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User Reviews

 
Everything's Jake In Second Trip To Well
29 December 2004 | by slokesSee all my reviews

The fix is in, the odds are set, and the boys are ready to play for the big time, both on the screen and behind the camera in this breezy, endlessly entertaining movie classic.

Robert Redford is small-time hustler Johnny Hooker, happy to play the marks in Joliet until the murder of his mentor pushes him to go up against the nastiest mug in Chicago, Doyle Lonnegan (Robert Shaw.) Hooker'd rather ice Lonnegan outright, but will settle for a big con with the help of a slightly wobbly but game scammer named Henry Gondorff, played as only Paul Newman can.

Newman and Redford, along with director George Roy Hill, had a lot riding on this pony, given it was a follow-up to their earlier "Butch Cassidy And The Sundance Kid." To measure up, they had to produce nothing short of another classic. And so they did. "The Sting" won the Best Picture Oscar in 1973, and remains the sentimental favorite among many in choosing between the two films.

Comparing "The Sting" to "Butch Cassidy" is kind of overdone sport, and tempers, as Lonnegan would say, run hot. But you can see why "The Sting" worked as well as it did by looking at how the director and the stars played it differently within the same basic framework as "Butch Cassidy." Newman and Redford are again outlaws and underdogs. Period detail abounds here as it did with "Butch Cassidy," and there's another memorable score amid the proceedings, Scott Joplin rags modernized by Marvin Hamlisch. The score even produced another hit, "The Entertainer," to compare with "Raindrops Keep Falling On My Head."

What's different about "The Sting," and what makes it such a classic in its own right, is the way the stars service the plot. In "Butch Cassidy," Newman and Redford's comradeship was the story. Here, the chemistry between the two actors is minimized in favor of spinning a yarn with enough red herrings to feed the Swedish navy. The tale here is better than "Butch Cassidy," which is a more elegiac film with grander cinematography and funnier set pieces. "The Sting" is an edge-of-your-seat caper flick from beginning to end.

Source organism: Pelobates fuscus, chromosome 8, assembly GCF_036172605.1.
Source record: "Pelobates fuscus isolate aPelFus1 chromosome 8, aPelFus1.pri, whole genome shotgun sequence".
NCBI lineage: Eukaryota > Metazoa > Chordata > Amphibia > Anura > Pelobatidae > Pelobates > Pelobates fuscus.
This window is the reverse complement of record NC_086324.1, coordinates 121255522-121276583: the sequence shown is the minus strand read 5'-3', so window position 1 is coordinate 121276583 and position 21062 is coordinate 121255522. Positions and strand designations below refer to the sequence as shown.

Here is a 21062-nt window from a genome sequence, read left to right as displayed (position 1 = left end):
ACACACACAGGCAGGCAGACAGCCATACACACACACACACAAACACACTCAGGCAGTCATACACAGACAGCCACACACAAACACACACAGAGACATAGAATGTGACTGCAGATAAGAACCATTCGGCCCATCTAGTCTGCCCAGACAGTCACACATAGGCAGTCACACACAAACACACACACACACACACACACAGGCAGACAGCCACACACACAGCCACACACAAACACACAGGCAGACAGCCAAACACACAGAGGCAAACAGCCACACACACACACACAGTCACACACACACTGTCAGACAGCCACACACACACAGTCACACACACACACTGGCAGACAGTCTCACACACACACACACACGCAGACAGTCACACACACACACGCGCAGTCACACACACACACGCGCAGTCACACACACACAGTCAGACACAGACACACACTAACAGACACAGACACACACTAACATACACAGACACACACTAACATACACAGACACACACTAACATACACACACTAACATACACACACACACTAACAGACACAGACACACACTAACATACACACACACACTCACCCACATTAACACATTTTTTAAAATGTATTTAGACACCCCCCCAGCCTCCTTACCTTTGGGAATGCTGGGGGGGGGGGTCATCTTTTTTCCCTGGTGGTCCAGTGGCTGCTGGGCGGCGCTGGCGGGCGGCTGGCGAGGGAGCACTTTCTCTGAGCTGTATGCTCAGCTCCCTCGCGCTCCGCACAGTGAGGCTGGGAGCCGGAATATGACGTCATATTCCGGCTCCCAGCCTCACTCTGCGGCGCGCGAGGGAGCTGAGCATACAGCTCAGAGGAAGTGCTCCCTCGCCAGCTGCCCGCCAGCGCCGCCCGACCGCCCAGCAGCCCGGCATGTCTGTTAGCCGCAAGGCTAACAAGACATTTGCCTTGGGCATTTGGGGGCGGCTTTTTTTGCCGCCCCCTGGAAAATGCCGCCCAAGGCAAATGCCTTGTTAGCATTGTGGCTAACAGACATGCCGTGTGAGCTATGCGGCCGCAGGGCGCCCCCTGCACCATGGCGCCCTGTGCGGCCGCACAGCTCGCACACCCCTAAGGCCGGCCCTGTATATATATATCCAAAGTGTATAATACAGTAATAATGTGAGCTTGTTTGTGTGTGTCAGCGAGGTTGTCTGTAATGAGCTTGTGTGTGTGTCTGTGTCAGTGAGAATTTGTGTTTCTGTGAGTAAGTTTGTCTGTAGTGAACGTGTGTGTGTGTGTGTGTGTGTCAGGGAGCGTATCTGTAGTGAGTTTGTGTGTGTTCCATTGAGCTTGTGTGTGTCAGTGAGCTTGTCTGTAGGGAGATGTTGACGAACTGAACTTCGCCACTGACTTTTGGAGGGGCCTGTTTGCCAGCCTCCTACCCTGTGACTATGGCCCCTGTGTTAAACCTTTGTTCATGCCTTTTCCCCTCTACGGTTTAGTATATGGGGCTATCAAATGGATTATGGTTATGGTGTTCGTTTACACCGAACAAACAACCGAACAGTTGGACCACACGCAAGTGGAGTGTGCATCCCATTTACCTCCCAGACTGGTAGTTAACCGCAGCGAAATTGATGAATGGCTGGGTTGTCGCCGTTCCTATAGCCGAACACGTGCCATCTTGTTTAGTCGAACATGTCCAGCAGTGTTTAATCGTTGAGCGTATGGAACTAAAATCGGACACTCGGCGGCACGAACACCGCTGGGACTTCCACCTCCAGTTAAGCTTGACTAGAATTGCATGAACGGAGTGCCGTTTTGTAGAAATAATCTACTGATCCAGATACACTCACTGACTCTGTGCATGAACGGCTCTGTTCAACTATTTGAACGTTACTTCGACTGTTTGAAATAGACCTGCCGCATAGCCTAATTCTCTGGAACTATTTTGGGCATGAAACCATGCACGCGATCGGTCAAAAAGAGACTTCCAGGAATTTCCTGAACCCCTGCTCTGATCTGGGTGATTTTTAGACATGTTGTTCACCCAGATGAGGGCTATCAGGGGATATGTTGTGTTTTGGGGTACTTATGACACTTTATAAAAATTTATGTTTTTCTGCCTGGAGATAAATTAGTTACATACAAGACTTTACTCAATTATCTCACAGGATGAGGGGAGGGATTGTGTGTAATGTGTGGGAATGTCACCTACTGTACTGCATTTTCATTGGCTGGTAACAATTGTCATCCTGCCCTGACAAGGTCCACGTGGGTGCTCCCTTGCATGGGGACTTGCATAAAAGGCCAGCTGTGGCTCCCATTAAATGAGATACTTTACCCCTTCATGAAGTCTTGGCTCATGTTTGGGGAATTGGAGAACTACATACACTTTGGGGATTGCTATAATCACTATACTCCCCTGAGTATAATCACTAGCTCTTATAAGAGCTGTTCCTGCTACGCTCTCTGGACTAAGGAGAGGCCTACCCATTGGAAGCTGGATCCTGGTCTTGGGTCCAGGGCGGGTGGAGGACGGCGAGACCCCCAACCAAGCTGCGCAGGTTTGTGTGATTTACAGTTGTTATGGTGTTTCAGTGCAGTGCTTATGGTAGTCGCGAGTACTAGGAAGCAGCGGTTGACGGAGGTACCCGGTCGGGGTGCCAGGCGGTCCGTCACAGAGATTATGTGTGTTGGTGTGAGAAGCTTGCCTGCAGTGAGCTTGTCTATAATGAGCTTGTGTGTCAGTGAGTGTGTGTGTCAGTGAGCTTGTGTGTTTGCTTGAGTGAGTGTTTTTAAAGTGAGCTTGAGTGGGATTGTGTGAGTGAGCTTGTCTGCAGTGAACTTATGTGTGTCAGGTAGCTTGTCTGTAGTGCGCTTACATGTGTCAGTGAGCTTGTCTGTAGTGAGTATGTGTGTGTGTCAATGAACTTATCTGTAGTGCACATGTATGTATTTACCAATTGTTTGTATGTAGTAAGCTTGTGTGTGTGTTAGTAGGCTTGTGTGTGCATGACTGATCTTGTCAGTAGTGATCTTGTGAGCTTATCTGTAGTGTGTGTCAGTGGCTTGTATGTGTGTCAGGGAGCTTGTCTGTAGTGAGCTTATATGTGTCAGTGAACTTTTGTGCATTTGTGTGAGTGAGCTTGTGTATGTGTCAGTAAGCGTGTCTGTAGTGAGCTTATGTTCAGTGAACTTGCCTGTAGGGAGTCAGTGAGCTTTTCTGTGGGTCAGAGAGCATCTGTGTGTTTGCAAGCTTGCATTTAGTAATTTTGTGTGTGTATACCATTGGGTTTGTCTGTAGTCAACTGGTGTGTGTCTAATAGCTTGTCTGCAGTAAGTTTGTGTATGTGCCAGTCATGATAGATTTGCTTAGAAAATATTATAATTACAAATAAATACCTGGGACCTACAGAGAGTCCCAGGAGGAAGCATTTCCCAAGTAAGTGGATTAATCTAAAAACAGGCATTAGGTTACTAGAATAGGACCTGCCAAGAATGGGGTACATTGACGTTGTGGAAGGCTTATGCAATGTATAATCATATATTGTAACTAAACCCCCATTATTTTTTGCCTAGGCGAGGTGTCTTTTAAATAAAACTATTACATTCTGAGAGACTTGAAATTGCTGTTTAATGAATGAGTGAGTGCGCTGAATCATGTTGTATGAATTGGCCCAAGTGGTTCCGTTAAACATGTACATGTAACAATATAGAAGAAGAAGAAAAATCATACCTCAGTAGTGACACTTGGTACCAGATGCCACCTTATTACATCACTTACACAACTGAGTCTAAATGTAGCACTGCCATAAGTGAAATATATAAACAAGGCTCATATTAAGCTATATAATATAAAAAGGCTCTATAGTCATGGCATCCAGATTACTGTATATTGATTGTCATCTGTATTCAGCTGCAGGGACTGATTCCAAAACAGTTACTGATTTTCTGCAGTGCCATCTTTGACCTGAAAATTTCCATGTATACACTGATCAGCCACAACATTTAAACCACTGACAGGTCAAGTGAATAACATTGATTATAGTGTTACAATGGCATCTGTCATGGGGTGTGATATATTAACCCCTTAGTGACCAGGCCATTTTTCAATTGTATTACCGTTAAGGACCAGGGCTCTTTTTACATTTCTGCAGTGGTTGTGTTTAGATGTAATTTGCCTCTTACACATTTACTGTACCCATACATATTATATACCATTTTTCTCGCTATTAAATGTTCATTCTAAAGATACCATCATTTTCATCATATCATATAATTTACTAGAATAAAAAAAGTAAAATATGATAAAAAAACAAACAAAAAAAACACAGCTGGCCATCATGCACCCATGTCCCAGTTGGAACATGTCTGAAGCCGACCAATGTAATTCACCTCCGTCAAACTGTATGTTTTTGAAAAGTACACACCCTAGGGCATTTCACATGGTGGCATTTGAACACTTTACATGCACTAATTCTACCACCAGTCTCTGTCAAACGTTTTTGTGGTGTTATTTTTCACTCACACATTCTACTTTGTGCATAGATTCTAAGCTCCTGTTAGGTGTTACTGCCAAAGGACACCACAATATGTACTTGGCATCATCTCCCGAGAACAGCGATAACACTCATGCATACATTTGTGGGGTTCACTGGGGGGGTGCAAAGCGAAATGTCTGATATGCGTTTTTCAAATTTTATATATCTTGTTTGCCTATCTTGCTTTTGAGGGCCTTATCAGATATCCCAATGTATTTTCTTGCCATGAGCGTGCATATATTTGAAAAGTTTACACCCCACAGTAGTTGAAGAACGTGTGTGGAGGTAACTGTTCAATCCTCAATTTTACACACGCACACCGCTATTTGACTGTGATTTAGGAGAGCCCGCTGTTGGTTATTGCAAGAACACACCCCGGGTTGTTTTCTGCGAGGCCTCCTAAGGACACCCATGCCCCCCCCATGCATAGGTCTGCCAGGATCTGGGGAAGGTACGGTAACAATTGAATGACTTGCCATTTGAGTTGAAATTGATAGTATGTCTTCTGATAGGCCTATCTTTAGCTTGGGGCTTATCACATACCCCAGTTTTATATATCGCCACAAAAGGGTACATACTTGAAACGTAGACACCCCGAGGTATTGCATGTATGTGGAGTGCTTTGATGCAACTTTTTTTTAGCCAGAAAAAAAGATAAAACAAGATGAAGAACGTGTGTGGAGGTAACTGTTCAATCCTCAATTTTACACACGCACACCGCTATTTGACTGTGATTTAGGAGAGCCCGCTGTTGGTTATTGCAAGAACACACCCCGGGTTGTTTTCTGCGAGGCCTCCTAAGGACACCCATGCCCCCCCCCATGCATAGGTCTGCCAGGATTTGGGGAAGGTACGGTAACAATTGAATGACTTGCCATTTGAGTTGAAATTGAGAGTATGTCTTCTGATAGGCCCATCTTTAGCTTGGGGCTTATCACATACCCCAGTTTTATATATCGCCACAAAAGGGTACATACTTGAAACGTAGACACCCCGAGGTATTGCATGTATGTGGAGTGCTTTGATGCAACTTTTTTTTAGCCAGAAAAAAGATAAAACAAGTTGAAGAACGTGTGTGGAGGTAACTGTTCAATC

You can't really call "The Sting" a comedy. Though there are many laughs, especially when Newman hooks Shaw during a poker game, Hill won't let the audience relax enough for that. What this is is a con game, played on the audience, designed not to cheat but entertain by means of clever hoodwinking and constant misdirection plays.

You'll get no spoilers from me. This is one worth sitting through with no expectations. Five gets you ten you'll enjoy Newman and Redford, and a terrific supporting cast (one advantage over "Butch Cassidy") that includes Charles Durning, Eileen Brennan, Dana Elcar, Harold Gould, and Mr. Hand himself, Ray Walston. There's another familiar face from "Butch Cassidy," Charles Dierkop, Flat Nose Curry in "Butch Cassidy" and Lonnegan's right hand here. The best performance may be Robert Shaw's; he exudes menace aplenty but some humanity, too, when he takes Hooker under his wing after learning he came from the same hard streets of Five Points Lonnegan sprang from.

Terrific period detail, too. The dialogue is great and feels real in its Runyonesque way, while the cons are elaborate and logically played out. Watching this a second time is especially fun because once you know how the plot goes down, you find yourself catching clues you missed the first time, and enjoying the film even more for them.

Why didn't Newman and Redford team up again? Certainly there was another good movie for them to partner up in, but as Gondorff would have put it, only chumps don't quit when they're ahead.